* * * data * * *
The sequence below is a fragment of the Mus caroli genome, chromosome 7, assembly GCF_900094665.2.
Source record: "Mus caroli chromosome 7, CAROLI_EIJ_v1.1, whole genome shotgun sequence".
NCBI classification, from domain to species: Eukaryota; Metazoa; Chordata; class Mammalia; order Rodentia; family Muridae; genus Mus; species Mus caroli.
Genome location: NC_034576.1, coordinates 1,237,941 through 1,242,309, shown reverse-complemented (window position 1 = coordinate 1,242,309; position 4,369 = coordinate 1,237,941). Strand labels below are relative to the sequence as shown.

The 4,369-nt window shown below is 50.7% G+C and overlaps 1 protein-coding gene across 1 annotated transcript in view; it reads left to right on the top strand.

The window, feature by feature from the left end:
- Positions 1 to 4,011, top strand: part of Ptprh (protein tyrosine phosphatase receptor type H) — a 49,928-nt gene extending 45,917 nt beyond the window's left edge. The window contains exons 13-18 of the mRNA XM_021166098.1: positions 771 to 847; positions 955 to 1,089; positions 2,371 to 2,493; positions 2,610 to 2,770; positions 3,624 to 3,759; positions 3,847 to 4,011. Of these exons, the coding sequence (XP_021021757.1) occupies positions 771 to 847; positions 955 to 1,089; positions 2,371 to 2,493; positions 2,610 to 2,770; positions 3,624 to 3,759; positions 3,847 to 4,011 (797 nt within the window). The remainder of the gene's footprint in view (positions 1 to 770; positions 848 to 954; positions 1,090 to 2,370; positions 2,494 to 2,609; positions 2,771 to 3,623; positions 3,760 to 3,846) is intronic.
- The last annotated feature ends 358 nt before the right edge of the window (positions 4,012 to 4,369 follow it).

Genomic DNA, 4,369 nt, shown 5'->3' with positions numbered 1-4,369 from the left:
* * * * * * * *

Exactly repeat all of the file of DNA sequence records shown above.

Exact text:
The sequence below is a fragment of the Mus caroli genome, chromosome 7, assembly GCF_900094665.2.
Source record: "Mus caroli chromosome 7, CAROLI_EIJ_v1.1, whole genome shotgun sequence".
NCBI classification, from domain to species: Eukaryota; Metazoa; Chordata; class Mammalia; order Rodentia; family Muridae; genus Mus; species Mus caroli.
Genome location: NC_034576.1, coordinates 1,237,941 through 1,242,309, shown reverse-complemented (window position 1 = coordinate 1,242,309; position 4,369 = coordinate 1,237,941). Strand labels below are relative to the sequence as shown.

The 4,369-nt window shown below is 50.7% G+C and overlaps 1 protein-coding gene across 1 annotated transcript in view; it reads left to right on the top strand.

The window, feature by feature from the left end:
- Positions 1 to 4,011, top strand: part of Ptprh (protein tyrosine phosphatase receptor type H) — a 49,928-nt gene extending 45,917 nt beyond the window's left edge. The window contains exons 13-18 of the mRNA XM_021166098.1: positions 771 to 847; positions 955 to 1,089; positions 2,371 to 2,493; positions 2,610 to 2,770; positions 3,624 to 3,759; positions 3,847 to 4,011. Of these exons, the coding sequence (XP_021021757.1) occupies positions 771 to 847; positions 955 to 1,089; positions 2,371 to 2,493; positions 2,610 to 2,770; positions 3,624 to 3,759; positions 3,847 to 4,011 (797 nt within the window). The remainder of the gene's footprint in view (positions 1 to 770; positions 848 to 954; positions 1,090 to 2,370; positions 2,494 to 2,609; positions 2,771 to 3,623; positions 3,760 to 3,846) is intronic.
- The last annotated feature ends 358 nt before the right edge of the window (positions 4,012 to 4,369 follow it).

Genomic DNA, 4,369 nt, shown 5'->3' with positions numbered 1-4,369 from the left: